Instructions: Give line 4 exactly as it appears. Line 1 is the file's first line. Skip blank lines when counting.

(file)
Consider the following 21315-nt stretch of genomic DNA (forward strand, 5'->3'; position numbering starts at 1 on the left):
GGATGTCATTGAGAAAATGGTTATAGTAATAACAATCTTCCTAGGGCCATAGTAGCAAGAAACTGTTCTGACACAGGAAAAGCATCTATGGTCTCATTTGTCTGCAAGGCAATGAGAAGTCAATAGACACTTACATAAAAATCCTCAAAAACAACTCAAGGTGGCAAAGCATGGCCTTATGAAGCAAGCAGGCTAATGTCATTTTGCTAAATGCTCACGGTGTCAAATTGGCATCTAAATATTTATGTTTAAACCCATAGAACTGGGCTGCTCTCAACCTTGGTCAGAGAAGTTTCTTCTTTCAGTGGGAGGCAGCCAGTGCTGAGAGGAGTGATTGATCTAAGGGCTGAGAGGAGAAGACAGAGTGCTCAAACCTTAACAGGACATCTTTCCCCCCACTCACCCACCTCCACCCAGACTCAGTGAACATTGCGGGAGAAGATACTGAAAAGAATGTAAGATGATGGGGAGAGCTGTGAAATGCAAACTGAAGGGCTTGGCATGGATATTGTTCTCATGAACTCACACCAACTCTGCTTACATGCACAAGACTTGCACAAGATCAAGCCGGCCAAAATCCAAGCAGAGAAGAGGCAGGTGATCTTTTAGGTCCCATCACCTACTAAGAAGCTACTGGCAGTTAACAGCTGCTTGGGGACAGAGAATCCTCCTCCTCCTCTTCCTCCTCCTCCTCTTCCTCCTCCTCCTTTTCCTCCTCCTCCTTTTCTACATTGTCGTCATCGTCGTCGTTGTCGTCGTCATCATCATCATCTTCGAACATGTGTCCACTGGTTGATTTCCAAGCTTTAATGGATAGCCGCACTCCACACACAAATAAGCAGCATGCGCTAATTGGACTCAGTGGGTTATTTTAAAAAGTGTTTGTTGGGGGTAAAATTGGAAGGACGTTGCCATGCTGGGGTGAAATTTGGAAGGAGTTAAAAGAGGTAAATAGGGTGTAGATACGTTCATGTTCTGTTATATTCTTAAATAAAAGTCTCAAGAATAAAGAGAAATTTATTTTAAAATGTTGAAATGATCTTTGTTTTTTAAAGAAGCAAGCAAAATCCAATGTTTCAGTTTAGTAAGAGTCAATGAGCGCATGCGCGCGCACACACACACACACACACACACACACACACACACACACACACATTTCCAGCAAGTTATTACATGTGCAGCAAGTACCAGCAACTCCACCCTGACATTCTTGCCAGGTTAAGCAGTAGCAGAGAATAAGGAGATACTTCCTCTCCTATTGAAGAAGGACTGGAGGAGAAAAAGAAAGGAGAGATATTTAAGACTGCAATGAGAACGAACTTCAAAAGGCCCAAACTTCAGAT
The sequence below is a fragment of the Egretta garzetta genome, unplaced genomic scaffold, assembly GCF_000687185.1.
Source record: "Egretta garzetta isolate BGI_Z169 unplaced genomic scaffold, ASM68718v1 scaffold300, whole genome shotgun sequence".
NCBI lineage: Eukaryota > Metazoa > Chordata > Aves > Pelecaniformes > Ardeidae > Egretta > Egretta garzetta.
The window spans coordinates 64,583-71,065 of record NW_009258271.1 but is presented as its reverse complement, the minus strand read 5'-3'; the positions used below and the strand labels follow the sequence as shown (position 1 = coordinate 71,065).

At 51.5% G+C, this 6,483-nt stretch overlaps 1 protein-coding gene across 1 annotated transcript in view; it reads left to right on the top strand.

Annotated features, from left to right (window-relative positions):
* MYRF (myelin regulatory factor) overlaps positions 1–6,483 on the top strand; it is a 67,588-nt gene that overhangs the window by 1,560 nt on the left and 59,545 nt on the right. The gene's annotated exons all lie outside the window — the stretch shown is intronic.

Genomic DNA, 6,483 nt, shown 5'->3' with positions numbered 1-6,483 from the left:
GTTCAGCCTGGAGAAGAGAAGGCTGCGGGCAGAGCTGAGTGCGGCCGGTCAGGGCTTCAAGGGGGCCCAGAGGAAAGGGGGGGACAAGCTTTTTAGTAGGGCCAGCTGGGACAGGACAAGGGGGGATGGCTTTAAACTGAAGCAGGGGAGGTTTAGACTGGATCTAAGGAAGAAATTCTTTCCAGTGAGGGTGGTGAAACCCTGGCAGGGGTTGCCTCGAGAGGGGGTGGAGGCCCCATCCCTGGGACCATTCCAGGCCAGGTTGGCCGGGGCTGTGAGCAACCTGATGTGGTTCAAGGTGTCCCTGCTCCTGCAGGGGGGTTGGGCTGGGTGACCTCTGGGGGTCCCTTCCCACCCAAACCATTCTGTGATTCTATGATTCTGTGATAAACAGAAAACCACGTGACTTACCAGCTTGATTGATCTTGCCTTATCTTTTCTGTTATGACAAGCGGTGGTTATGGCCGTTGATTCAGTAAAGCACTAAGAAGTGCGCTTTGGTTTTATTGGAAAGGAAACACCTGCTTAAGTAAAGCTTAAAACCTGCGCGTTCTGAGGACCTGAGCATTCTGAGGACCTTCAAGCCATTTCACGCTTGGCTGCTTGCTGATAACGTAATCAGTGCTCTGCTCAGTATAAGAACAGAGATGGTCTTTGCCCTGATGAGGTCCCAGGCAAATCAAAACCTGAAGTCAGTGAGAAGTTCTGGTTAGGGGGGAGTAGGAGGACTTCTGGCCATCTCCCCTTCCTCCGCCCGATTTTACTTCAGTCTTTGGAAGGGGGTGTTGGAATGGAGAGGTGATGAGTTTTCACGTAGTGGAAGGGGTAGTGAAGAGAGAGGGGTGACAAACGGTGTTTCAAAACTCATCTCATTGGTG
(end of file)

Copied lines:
Source record: "Egretta garzetta isolate BGI_Z169 unplaced genomic scaffold, ASM68718v1 scaffold300, whole genome shotgun sequence".